Re: Is my Tek 468 beyond repair?


So there is a very easy albeit brutal sounding way of dealing with removing DIL type chips:

Take same slim side cutters and snip through every single leg as close as you can to the body.

Then you heat each leg with the solder iron and pull from the other side. Suck out the hole with a solder sucker. Works all the time.
Off course the chip is done for.

I use a crescent brand cutter from home depot, found in the electrical tools section right nex to the zip ties, for which it was probably designed.

You could call it the divide and concur method ;)

On 09/20/2020 5:42 AM John <> wrote:

He was trying to tell you that until you have a working CPU,
all of your other tests are wasted.

Fair point.

Does anyone have the bin files for the service ROMs, or knows where there is a link to them? I have the bins for the normal ROMs but am looking for the service ROMs to try out on my 468.
I would be interested in the same and a "test ROM" was mentioned in a discussion by Reed Dickson posed by Daveolla posted in message 171596.

I was going to go back with a request but only once I got the computer working to a suitable point.

Just my opinion but 100mv of ripple on the digital circuits seems excessive. When I checked my 468 yesterday, I don't think I had more than 20mv of ripple on main PS +5V line.
Agree and must admit to being suprised that 80mVpp was the expected signal. Since I had everything unplugged except the transformer connection from the fuseboard, these indications were without load attached other than the logic chips onboard the A19 board.

Have you tried pulling out pin 1 and connecting it to a 5Mhz clock from a function generator?
I monitored the clock while I was taking the LA trace to make sure that a signal wwas present. Nevertheless, tried an experiment this morning with the CPU board reconnected and a lead clipped to the output of the crystal at pin 1 of U128, and one to pin the output at pin 10 of U120 (couldn't get the clip on pin 5 of U128) to allow me to connect a scope. First thing I observed was that there was no signal at all from the crystal. I set the sig gen for a 10MHz sine, 5V amplitude, 2.0V offset so that the floor was at -0.5V as per the trace at point 151 and injected into the first lead at the crystal output. This gave me almost exactly 2MHz square signal at the output with an amplitude of approximately 4V. I checked pin 1 for the 8085 for the clock signal and it was there. Still no ALE though. I pushed the signal to 20MHz (the max of this particular sig gen), got a 4MHz output, but still no ALE on the CPU.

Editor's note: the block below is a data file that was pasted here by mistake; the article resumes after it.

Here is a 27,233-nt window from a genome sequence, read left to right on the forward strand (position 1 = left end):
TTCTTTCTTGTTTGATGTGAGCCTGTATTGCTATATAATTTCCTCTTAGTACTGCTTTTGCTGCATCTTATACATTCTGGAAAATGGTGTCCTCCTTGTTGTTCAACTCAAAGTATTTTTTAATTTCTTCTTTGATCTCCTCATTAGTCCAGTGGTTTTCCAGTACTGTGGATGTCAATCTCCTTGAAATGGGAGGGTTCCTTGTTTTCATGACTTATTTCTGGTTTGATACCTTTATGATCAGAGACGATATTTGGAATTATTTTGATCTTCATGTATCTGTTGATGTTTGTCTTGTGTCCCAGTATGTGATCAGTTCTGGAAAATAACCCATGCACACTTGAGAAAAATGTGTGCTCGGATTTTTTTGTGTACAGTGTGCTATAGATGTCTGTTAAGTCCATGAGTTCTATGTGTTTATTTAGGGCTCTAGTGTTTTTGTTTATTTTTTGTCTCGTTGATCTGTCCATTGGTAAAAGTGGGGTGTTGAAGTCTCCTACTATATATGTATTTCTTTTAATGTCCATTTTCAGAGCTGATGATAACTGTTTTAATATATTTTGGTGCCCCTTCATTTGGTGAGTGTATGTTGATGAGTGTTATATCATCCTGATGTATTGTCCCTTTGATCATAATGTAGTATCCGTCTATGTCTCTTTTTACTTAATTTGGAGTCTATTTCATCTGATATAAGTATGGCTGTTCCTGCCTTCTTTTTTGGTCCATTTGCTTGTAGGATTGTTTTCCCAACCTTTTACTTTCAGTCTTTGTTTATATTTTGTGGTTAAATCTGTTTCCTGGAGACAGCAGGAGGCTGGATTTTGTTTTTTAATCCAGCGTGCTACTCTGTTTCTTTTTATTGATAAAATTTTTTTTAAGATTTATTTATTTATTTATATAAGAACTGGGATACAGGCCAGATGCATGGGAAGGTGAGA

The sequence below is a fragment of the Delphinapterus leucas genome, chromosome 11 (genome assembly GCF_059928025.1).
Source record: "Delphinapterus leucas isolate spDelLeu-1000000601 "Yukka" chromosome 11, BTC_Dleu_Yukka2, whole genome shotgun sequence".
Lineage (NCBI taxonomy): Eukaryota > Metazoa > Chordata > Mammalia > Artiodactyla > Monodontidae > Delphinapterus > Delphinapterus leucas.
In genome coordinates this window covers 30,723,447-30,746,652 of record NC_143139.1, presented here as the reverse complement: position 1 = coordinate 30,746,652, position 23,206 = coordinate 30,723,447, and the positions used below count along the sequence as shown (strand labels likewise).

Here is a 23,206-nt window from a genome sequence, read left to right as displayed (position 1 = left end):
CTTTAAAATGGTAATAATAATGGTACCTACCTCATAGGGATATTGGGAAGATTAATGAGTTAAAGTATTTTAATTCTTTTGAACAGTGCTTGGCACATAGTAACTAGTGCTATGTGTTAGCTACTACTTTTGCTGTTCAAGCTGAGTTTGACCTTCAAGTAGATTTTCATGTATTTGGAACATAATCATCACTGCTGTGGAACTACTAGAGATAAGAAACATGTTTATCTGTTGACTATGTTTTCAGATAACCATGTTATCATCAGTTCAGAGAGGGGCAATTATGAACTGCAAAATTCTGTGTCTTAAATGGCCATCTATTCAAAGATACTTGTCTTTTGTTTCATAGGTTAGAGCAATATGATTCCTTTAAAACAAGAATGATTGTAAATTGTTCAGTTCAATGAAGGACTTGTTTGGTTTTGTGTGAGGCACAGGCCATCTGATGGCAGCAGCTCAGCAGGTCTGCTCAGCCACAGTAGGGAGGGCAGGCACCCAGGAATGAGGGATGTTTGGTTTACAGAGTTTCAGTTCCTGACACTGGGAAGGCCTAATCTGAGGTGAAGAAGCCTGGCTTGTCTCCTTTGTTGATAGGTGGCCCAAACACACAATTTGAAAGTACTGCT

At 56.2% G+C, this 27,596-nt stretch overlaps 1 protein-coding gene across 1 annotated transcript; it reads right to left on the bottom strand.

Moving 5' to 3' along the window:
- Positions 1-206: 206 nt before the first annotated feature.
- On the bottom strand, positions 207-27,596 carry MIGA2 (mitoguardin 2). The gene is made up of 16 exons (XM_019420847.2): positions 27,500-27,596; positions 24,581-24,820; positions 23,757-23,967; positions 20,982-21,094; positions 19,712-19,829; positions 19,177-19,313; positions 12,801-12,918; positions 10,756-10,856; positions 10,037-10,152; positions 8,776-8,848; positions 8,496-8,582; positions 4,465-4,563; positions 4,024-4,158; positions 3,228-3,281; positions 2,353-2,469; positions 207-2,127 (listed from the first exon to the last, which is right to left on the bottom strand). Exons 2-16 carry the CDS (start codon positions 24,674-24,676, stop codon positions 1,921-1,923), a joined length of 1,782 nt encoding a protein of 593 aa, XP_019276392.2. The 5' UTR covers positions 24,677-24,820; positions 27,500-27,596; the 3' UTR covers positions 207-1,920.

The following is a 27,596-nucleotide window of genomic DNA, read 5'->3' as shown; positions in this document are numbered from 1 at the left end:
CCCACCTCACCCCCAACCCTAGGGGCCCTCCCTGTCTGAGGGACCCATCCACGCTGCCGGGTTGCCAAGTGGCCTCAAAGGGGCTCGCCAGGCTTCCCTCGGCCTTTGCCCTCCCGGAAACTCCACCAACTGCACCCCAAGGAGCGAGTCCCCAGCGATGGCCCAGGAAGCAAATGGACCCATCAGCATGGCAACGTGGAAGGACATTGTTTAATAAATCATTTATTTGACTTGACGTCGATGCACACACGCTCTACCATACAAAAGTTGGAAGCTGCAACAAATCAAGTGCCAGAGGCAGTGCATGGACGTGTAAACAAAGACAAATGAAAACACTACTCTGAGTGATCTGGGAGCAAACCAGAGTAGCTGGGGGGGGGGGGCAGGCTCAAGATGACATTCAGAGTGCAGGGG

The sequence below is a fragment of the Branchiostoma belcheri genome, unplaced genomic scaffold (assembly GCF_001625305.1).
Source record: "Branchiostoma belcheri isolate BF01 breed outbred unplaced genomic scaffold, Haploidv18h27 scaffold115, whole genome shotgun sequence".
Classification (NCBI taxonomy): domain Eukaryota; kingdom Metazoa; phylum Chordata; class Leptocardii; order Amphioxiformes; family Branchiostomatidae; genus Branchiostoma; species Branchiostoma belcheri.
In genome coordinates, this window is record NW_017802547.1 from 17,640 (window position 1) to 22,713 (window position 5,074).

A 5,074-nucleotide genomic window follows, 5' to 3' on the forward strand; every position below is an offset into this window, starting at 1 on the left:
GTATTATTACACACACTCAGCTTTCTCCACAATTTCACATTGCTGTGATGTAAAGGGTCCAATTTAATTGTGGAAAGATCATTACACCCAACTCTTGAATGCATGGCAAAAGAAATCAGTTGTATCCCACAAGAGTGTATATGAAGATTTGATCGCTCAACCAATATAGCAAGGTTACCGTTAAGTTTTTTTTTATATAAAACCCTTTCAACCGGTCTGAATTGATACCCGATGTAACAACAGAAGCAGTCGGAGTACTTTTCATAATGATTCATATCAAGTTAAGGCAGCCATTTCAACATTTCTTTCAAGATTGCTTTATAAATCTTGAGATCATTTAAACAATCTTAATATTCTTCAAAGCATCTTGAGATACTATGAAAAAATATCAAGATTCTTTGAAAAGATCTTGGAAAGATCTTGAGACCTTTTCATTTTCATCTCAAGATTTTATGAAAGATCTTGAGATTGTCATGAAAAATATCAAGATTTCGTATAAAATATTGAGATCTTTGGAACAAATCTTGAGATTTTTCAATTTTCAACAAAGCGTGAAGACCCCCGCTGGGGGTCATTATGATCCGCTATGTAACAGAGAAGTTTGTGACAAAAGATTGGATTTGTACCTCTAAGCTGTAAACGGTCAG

One thing that puzzles me is that if 50MHz in should give 25MHz out (20ns square = 1/2 cycle = 25MHz) then presumably 10MHz in should give 5MHz out? So although the output using the sig gen seems stable, it is not proportional to the injected frequency.

I am guessing that the 50MHz oscillator is the type in a DIL metal package with just four external pins. The output is driving four Schottky high speed TTL gates which is quite a load (each gate about four times as much load as the usual 74LS devices), but no doubt within the spec of the oscillator package when new. It is possible that one or other 74S112 is moving out of spec and presenting an even larger load which is causing the oscillator to heatup and fail.
Its quite possible as you suggest that one of the 74LS112's is dragging the crystal down. It also seems likely that the CPU is faulty. The logic ICs are not in sockets so I'm not particularly looking forward to trying to remove them from a board with plated through holes. If I go ahead and manage it, then I will probably install sockets.

I assume you will be pulling the crystal and trying it out on the bench before replacing the crystal. The output should be able to drive a 470 ohm load if the crystal is ok.
Yes, I think that will be the next task on the list. Remove the board and extract the crystal + 74LS112s. Might as well rig up a test for the crystal while I'm at it. Not sure how to set it up though. Will need to research.

Is there any possibility of testing the 8085 on a breadboard with minimal hardware? I can hook up a sign gen and power rails. Not sure about memory though.

Looks like the shopping list now consists of an 8085, a crystal, two 74LS112's and IC sockets + parts required for the EEPROM adapters.

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